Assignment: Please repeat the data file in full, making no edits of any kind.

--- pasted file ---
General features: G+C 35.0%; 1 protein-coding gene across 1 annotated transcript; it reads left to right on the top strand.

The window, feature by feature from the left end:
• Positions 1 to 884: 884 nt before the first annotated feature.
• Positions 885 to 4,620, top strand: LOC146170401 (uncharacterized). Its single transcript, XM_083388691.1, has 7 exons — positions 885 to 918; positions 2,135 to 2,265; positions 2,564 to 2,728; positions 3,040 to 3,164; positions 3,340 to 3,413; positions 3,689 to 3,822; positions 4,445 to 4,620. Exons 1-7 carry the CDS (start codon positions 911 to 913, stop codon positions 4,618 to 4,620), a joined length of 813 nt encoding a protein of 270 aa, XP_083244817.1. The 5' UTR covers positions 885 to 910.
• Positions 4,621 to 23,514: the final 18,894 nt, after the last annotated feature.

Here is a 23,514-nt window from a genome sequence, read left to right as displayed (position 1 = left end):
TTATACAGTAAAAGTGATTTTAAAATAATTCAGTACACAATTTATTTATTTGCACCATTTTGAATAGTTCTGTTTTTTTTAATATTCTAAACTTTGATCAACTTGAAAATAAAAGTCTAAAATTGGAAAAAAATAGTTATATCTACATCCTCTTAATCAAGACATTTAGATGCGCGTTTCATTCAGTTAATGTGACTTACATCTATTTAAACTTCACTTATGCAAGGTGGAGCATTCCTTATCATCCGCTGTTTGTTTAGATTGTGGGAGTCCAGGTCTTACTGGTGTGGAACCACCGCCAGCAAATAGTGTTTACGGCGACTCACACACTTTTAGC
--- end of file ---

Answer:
General features: G+C 35.0%; 1 protein-coding gene across 1 annotated transcript; it reads left to right on the top strand.

The window, feature by feature from the left end:
• Positions 1 to 884: 884 nt before the first annotated feature.
• Positions 885 to 4,620, top strand: LOC146170401 (uncharacterized). Its single transcript, XM_083388691.1, has 7 exons — positions 885 to 918; positions 2,135 to 2,265; positions 2,564 to 2,728; positions 3,040 to 3,164; positions 3,340 to 3,413; positions 3,689 to 3,822; positions 4,445 to 4,620. Exons 1-7 carry the CDS (start codon positions 911 to 913, stop codon positions 4,618 to 4,620), a joined length of 813 nt encoding a protein of 270 aa, XP_083244817.1. The 5' UTR covers positions 885 to 910.
• Positions 4,621 to 23,514: the final 18,894 nt, after the last annotated feature.

Here is a 23,514-nt window from a genome sequence, read left to right as displayed (position 1 = left end):
TTATACAGTAAAAGTGATTTTAAAATAATTCAGTACACAATTTATTTATTTGCACCATTTTGAATAGTTCTGTTTTTTTTAATATTCTAAACTTTGATCAACTTGAAAATAAAAGTCTAAAATTGGAAAAAAATAGTTATATCTACATCCTCTTAATCAAGACATTTAGATGCGCGTTTCATTCAGTTAATGTGACTTACATCTATTTAAACTTCACTTATGCAAGGTGGAGCATTCCTTATCATCCGCTGTTTGTTTAGATTGTGGGAGTCCAGGTCTTACTGGTGTGGAACCACCGCCAGCAAATAGTGTTTACGGCGACTCACACACTTTTAGC